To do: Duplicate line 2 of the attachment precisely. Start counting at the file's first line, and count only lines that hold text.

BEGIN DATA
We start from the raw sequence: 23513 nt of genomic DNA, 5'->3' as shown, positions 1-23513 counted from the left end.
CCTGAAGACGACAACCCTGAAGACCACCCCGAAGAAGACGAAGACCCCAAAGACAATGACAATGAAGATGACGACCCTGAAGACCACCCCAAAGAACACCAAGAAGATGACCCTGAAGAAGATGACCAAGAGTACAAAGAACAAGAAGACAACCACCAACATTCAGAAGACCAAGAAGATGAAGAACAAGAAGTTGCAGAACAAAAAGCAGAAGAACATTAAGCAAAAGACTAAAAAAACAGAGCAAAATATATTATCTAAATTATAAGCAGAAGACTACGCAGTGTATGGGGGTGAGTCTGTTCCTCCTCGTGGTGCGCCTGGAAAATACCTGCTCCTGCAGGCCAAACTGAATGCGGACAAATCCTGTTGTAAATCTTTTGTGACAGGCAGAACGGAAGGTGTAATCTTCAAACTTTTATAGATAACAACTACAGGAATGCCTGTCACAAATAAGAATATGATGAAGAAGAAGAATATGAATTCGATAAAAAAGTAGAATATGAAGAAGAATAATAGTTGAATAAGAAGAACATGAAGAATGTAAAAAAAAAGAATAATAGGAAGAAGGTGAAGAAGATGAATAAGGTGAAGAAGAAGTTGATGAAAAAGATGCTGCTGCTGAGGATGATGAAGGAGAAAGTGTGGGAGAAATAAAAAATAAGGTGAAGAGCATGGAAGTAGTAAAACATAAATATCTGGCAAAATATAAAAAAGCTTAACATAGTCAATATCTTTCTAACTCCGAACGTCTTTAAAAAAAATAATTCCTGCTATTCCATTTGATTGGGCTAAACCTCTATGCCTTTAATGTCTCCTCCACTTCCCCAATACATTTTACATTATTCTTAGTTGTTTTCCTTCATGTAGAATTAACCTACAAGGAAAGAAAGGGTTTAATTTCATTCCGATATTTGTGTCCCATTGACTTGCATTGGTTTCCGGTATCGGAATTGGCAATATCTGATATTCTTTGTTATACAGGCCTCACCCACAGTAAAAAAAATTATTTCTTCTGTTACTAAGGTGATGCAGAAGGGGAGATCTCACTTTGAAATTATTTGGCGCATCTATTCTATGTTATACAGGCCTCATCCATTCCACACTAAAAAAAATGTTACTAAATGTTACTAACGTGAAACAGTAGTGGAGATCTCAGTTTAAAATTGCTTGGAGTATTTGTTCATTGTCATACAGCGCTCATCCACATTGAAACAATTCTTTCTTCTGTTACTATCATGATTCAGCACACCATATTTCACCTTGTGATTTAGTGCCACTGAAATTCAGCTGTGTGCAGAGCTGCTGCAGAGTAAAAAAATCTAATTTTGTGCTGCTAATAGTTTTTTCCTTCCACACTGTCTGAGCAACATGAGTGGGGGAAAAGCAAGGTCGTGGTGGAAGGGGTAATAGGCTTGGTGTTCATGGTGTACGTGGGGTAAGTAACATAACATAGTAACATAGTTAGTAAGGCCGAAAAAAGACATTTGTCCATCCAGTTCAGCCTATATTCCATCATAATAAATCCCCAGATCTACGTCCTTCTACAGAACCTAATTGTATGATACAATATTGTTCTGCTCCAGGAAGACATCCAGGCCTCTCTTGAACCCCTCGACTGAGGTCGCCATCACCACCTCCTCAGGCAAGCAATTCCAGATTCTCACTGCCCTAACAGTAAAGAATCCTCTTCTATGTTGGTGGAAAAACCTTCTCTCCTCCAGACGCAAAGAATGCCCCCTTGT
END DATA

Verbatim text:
CCTGAAGACGACAACCCTGAAGACCACCCCGAAGAAGACGAAGACCCCAAAGACAATGACAATGAAGATGACGACCCTGAAGACCACCCCAAAGAACACCAAGAAGATGACCCTGAAGAAGATGACCAAGAGTACAAAGAACAAGAAGACAACCACCAACATTCAGAAGACCAAGAAGATGAAGAACAAGAAGTTGCAGAACAAAAAGCAGAAGAACATTAAGCAAAAGACTAAAAAAACAGAGCAAAATATATTATCTAAATTATAAGCAGAAGACTACGCAGTGTATGGGGGTGAGTCTGTTCCTCCTCGTGGTGCGCCTGGAAAATACCTGCTCCTGCAGGCCAAACTGAATGCGGACAAATCCTGTTGTAAATCTTTTGTGACAGGCAGAACGGAAGGTGTAATCTTCAAACTTTTATAGATAACAACTACAGGAATGCCTGTCACAAATAAGAATATGATGAAGAAGAAGAATATGAATTCGATAAAAAAGTAGAATATGAAGAAGAATAATAGTTGAATAAGAAGAACATGAAGAATGTAAAAAAAAAGAATAATAGGAAGAAGGTGAAGAAGATGAATAAGGTGAAGAAGAAGTTGATGAAAAAGATGCTGCTGCTGAGGATGATGAAGGAGAAAGTGTGGGAGAAATAAAAAATAAGGTGAAGAGCATGGAAGTAGTAAAACATAAATATCTGGCAAAATATAAAAAAGCTTAACATAGTCAATATCTTTCTAACTCCGAACGTCTTTAAAAAAAATAATTCCTGCTATTCCATTTGATTGGGCTAAACCTCTATGCCTTTAATGTCTCCTCCACTTCCCCAATACATTTTACATTATTCTTAGTTGTTTTCCTTCATGTAGAATTAACCTACAAGGAAAGAAAGGGTTTAATTTCATTCCGATATTTGTGTCCCATTGACTTGCATTGGTTTCCGGTATCGGAATTGGCAATATCTGATATTCTTTGTTATACAGGCCTCACCCACAGTAAAAAAAATTATTTCTTCTGTTACTAAGGTGATGCAGAAGGGGAGATCTCACTTTGAAATTATTTGGCGCATCTATTCTATGTTATACAGGCCTCATCCATTCCACACTAAAAAAAATGTTACTAAATGTTACTAACGTGAAACAGTAGTGGAGATCTCAGTTTAAAATTGCTTGGAGTATTTGTTCATTGTCATACAGCGCTCATCCACATTGAAACAATTCTTTCTTCTGTTACTATCATGATTCAGCACACCATATTTCACCTTGTGATTTAGTGCCACTGAAATTCAGCTGTGTGCAGAGCTGCTGCAGAGTAAAAAAATCTAATTTTGTGCTGCTAATAGTTTTTTCCTTCCACACTGTCTGAGCAACATGAGTGGGGGAAAAGCAAGGTCGTGGTGGAAGGGGTAATAGGCTTGGTGTTCATGGTGTACGTGGGGTAAGTAACATAACATAGTAACATAGTTAGTAAGGCCGAAAAAAGACATTTGTCCATCCAGTTCAGCCTATATTCCATCATAATAAATCCCCAGATCTACGTCCTTCTACAGAACCTAATTGTATGATACAATATTGTTCTGCTCCAGGAAGACATCCAGGCCTCTCTTGAACCCCTCGACTGAGGTCGCCATCACCACCTCCTCAGGCAAGCAATTCCAGATTCTCACTGCCCTAACAGTAAAGAATCCTCTTCTATGTTGGTGGAAAAACCTTCTCTCCTCCAGACGCAAAGAATGCCCCCTTGT